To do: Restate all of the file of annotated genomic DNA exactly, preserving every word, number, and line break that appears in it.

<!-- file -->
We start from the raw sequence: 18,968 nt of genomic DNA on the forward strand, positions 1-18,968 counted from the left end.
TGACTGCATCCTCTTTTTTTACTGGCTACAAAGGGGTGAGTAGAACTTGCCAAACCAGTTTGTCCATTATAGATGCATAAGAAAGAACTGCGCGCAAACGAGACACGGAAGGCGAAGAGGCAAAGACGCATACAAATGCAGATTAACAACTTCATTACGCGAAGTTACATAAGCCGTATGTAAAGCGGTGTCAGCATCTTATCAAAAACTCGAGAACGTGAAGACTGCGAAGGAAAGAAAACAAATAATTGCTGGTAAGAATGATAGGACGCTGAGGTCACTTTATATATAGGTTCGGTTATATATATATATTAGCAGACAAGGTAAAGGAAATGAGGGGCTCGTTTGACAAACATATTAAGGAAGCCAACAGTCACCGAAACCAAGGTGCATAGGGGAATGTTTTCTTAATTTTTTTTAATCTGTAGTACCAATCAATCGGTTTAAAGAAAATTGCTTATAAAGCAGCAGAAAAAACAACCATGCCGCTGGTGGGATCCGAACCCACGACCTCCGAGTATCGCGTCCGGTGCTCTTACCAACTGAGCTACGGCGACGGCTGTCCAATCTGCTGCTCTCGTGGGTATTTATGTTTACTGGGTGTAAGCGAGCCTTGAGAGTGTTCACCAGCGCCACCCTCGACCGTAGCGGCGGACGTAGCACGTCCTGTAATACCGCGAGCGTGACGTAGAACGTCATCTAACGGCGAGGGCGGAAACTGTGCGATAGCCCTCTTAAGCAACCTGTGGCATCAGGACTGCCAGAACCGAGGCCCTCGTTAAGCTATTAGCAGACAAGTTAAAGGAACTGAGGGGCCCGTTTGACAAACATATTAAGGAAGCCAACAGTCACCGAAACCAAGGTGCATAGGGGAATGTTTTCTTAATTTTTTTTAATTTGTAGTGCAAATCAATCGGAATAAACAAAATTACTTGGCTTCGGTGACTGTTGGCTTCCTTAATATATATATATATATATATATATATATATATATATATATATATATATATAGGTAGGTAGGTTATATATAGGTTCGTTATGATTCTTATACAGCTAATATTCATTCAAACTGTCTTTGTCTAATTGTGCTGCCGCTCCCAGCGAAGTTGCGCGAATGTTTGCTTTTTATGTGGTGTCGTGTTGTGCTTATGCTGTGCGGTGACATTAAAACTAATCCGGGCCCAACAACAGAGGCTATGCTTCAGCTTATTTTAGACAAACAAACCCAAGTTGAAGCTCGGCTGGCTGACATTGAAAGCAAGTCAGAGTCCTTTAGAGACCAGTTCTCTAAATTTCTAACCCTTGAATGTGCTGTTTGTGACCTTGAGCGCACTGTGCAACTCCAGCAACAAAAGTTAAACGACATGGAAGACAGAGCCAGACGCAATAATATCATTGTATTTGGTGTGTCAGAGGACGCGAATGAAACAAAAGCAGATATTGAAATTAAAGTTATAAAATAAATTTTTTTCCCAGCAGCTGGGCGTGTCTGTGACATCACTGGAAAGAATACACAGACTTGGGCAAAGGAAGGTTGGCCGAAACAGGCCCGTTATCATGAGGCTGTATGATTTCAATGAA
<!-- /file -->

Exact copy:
We start from the raw sequence: 18,968 nt of genomic DNA on the forward strand, positions 1-18,968 counted from the left end.
TGACTGCATCCTCTTTTTTTACTGGCTACAAAGGGGTGAGTAGAACTTGCCAAACCAGTTTGTCCATTATAGATGCATAAGAAAGAACTGCGCGCAAACGAGACACGGAAGGCGAAGAGGCAAAGACGCATACAAATGCAGATTAACAACTTCATTACGCGAAGTTACATAAGCCGTATGTAAAGCGGTGTCAGCATCTTATCAAAAACTCGAGAACGTGAAGACTGCGAAGGAAAGAAAACAAATAATTGCTGGTAAGAATGATAGGACGCTGAGGTCACTTTATATATAGGTTCGGTTATATATATATATTAGCAGACAAGGTAAAGGAAATGAGGGGCTCGTTTGACAAACATATTAAGGAAGCCAACAGTCACCGAAACCAAGGTGCATAGGGGAATGTTTTCTTAATTTTTTTTAATCTGTAGTACCAATCAATCGGTTTAAAGAAAATTGCTTATAAAGCAGCAGAAAAAACAACCATGCCGCTGGTGGGATCCGAACCCACGACCTCCGAGTATCGCGTCCGGTGCTCTTACCAACTGAGCTACGGCGACGGCTGTCCAATCTGCTGCTCTCGTGGGTATTTATGTTTACTGGGTGTAAGCGAGCCTTGAGAGTGTTCACCAGCGCCACCCTCGACCGTAGCGGCGGACGTAGCACGTCCTGTAATACCGCGAGCGTGACGTAGAACGTCATCTAACGGCGAGGGCGGAAACTGTGCGATAGCCCTCTTAAGCAACCTGTGGCATCAGGACTGCCAGAACCGAGGCCCTCGTTAAGCTATTAGCAGACAAGTTAAAGGAACTGAGGGGCCCGTTTGACAAACATATTAAGGAAGCCAACAGTCACCGAAACCAAGGTGCATAGGGGAATGTTTTCTTAATTTTTTTTAATTTGTAGTGCAAATCAATCGGAATAAACAAAATTACTTGGCTTCGGTGACTGTTGGCTTCCTTAATATATATATATATATATATATATATATATATATATATATATATATATATAGGTAGGTAGGTTATATATAGGTTCGTTATGATTCTTATACAGCTAATATTCATTCAAACTGTCTTTGTCTAATTGTGCTGCCGCTCCCAGCGAAGTTGCGCGAATGTTTGCTTTTTATGTGGTGTCGTGTTGTGCTTATGCTGTGCGGTGACATTAAAACTAATCCGGGCCCAACAACAGAGGCTATGCTTCAGCTTATTTTAGACAAACAAACCCAAGTTGAAGCTCGGCTGGCTGACATTGAAAGCAAGTCAGAGTCCTTTAGAGACCAGTTCTCTAAATTTCTAACCCTTGAATGTGCTGTTTGTGACCTTGAGCGCACTGTGCAACTCCAGCAACAAAAGTTAAACGACATGGAAGACAGAGCCAGACGCAATAATATCATTGTATTTGGTGTGTCAGAGGACGCGAATGAAACAAAAGCAGATATTGAAATTAAAGTTATAAAATAAATTTTTTTCCCAGCAGCTGGGCGTGTCTGTGACATCACTGGAAAGAATACACAGACTTGGGCAAAGGAAGGTTGGCCGAAACAGGCCCGTTATCATGAGGCTGTATGATTTCAATGAA